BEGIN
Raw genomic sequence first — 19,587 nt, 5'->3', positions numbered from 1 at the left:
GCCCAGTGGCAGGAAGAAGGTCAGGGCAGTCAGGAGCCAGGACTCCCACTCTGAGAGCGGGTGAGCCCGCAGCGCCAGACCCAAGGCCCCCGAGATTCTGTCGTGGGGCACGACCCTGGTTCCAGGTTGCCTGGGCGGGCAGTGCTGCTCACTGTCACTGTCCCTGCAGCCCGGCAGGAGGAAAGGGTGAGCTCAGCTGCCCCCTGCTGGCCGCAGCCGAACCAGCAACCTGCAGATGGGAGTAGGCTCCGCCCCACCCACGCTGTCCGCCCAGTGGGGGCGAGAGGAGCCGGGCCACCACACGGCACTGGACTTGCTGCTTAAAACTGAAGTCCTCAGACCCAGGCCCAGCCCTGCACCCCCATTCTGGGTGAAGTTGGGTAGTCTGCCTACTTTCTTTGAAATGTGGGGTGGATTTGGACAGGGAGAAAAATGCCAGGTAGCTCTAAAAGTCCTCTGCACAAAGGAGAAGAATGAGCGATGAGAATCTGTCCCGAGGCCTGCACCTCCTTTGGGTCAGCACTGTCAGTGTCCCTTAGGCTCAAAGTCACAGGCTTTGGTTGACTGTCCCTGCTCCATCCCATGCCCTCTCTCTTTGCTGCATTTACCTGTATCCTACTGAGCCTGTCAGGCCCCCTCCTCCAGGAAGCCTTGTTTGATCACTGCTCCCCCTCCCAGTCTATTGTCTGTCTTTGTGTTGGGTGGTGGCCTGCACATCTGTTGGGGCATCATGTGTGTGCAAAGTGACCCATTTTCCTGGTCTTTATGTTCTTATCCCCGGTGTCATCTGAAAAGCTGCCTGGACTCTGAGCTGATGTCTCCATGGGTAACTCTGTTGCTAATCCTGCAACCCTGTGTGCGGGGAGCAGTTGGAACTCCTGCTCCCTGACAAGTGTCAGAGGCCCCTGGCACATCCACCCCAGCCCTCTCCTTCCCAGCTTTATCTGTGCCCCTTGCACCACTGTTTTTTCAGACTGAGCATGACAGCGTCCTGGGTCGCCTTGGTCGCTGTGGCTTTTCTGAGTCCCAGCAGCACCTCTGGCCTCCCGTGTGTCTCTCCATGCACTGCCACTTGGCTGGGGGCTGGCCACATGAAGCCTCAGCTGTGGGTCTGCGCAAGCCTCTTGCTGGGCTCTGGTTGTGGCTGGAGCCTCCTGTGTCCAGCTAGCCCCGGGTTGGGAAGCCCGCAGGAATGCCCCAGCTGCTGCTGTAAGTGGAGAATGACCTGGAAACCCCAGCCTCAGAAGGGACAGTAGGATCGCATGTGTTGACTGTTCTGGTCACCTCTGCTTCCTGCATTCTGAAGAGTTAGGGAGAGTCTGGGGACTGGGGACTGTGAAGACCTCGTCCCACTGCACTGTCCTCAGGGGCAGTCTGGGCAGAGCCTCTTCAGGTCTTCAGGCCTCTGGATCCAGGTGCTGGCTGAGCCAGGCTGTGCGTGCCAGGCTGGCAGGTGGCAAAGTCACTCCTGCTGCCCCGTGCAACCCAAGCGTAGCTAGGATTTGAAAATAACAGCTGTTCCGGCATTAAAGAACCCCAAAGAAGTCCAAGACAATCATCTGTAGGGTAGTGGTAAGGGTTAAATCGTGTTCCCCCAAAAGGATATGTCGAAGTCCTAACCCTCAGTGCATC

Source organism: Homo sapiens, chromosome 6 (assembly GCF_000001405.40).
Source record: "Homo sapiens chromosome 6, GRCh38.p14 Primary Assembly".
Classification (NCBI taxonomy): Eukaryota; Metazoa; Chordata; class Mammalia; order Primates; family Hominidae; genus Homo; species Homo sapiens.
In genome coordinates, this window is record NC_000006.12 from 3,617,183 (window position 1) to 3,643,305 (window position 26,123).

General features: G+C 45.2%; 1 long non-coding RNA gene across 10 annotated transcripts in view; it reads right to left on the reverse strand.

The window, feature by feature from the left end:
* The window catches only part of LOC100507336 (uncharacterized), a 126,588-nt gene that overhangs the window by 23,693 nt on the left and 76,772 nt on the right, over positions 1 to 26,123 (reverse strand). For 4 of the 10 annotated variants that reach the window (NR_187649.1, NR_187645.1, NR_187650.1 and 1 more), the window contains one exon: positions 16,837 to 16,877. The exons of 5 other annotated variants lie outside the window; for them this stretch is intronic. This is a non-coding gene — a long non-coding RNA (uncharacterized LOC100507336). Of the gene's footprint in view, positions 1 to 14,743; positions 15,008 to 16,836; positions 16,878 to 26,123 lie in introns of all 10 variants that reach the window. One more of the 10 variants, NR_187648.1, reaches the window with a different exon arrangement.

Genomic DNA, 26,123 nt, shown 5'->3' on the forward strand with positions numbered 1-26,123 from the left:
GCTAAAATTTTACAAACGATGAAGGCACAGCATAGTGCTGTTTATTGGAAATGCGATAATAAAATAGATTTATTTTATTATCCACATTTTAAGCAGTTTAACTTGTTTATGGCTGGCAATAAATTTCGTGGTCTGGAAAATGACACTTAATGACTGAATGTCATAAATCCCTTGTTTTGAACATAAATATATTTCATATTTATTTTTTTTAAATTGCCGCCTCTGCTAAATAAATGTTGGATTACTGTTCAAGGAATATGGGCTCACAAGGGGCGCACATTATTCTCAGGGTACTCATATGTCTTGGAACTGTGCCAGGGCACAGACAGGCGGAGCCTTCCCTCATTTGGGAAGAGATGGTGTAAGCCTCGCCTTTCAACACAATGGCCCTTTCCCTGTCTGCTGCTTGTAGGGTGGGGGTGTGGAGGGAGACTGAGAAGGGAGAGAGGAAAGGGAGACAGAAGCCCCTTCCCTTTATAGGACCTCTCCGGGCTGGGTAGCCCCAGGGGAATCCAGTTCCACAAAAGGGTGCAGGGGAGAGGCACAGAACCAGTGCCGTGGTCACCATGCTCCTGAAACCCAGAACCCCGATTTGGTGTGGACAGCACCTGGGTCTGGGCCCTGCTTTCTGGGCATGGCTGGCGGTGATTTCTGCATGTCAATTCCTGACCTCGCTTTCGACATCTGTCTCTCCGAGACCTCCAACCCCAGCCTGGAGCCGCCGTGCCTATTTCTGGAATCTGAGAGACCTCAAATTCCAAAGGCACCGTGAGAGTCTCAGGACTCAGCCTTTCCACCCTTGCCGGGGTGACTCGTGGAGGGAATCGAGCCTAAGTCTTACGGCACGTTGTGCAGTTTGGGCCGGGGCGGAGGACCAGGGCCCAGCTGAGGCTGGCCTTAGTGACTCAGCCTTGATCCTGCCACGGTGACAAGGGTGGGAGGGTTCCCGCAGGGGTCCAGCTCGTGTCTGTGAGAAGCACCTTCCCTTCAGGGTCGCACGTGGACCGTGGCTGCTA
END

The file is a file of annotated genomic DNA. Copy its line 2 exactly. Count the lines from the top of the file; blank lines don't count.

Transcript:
GCCCAGTGGCAGGAAGAAGGTCAGGGCAGTCAGGAGCCAGGACTCCCACTCTGAGAGCGGGTGAGCCCGCAGCGCCAGACCCAAGGCCCCCGAGATTCTGTCGTGGGGCACGACCCTGGTTCCAGGTTGCCTGGGCGGGCAGTGCTGCTCACTGTCACTGTCCCTGCAGCCCGGCAGGAGGAAAGGGTGAGCTCAGCTGCCCCCTGCTGGCCGCAGCCGAACCAGCAACCTGCAGATGGGAGTAGGCTCCGCCCCACCCACGCTGTCCGCCCAGTGGGGGCGAGAGGAGCCGGGCCACCACACGGCACTGGACTTGCTGCTTAAAACTGAAGTCCTCAGACCCAGGCCCAGCCCTGCACCCCCATTCTGGGTGAAGTTGGGTAGTCTGCCTACTTTCTTTGAAATGTGGGGTGGATTTGGACAGGGAGAAAAATGCCAGGTAGCTCTAAAAGTCCTCTGCACAAAGGAGAAGAATGAGCGATGAGAATCTGTCCCGAGGCCTGCACCTCCTTTGGGTCAGCACTGTCAGTGTCCCTTAGGCTCAAAGTCACAGGCTTTGGTTGACTGTCCCTGCTCCATCCCATGCCCTCTCTCTTTGCTGCATTTACCTGTATCCTACTGAGCCTGTCAGGCCCCCTCCTCCAGGAAGCCTTGTTTGATCACTGCTCCCCCTCCCAGTCTATTGTCTGTCTTTGTGTTGGGTGGTGGCCTGCACATCTGTTGGGGCATCATGTGTGTGCAAAGTGACCCATTTTCCTGGTCTTTATGTTCTTATCCCCGGTGTCATCTGAAAAGCTGCCTGGACTCTGAGCTGATGTCTCCATGGGTAACTCTGTTGCTAATCCTGCAACCCTGTGTGCGGGGAGCAGTTGGAACTCCTGCTCCCTGACAAGTGTCAGAGGCCCCTGGCACATCCACCCCAGCCCTCTCCTTCCCAGCTTTATCTGTGCCCCTTGCACCACTGTTTTTTCAGACTGAGCATGACAGCGTCCTGGGTCGCCTTGGTCGCTGTGGCTTTTCTGAGTCCCAGCAGCACCTCTGGCCTCCCGTGTGTCTCTCCATGCACTGCCACTTGGCTGGGGGCTGGCCACATGAAGCCTCAGCTGTGGGTCTGCGCAAGCCTCTTGCTGGGCTCTGGTTGTGGCTGGAGCCTCCTGTGTCCAGCTAGCCCCGGGTTGGGAAGCCCGCAGGAATGCCCCAGCTGCTGCTGTAAGTGGAGAATGACCTGGAAACCCCAGCCTCAGAAGGGACAGTAGGATCGCATGTGTTGACTGTTCTGGTCACCTCTGCTTCCTGCATTCTGAAGAGTTAGGGAGAGTCTGGGGACTGGGGACTGTGAAGACCTCGTCCCACTGCACTGTCCTCAGGGGCAGTCTGGGCAGAGCCTCTTCAGGTCTTCAGGCCTCTGGATCCAGGTGCTGGCTGAGCCAGGCTGTGCGTGCCAGGCTGGCAGGTGGCAAAGTCACTCCTGCTGCCCCGTGCAACCCAAGCGTAGCTAGGATTTGAAAATAACAGCTGTTCCGGCATTAAAGAACCCCAAAGAAGTCCAAGACAATCATCTGTAGGGTAGTGGTAAGGGTTAAATCGTGTTCCCCCAAAAGGATATGTCGAAGTCCTAACCCTCAGTGCATC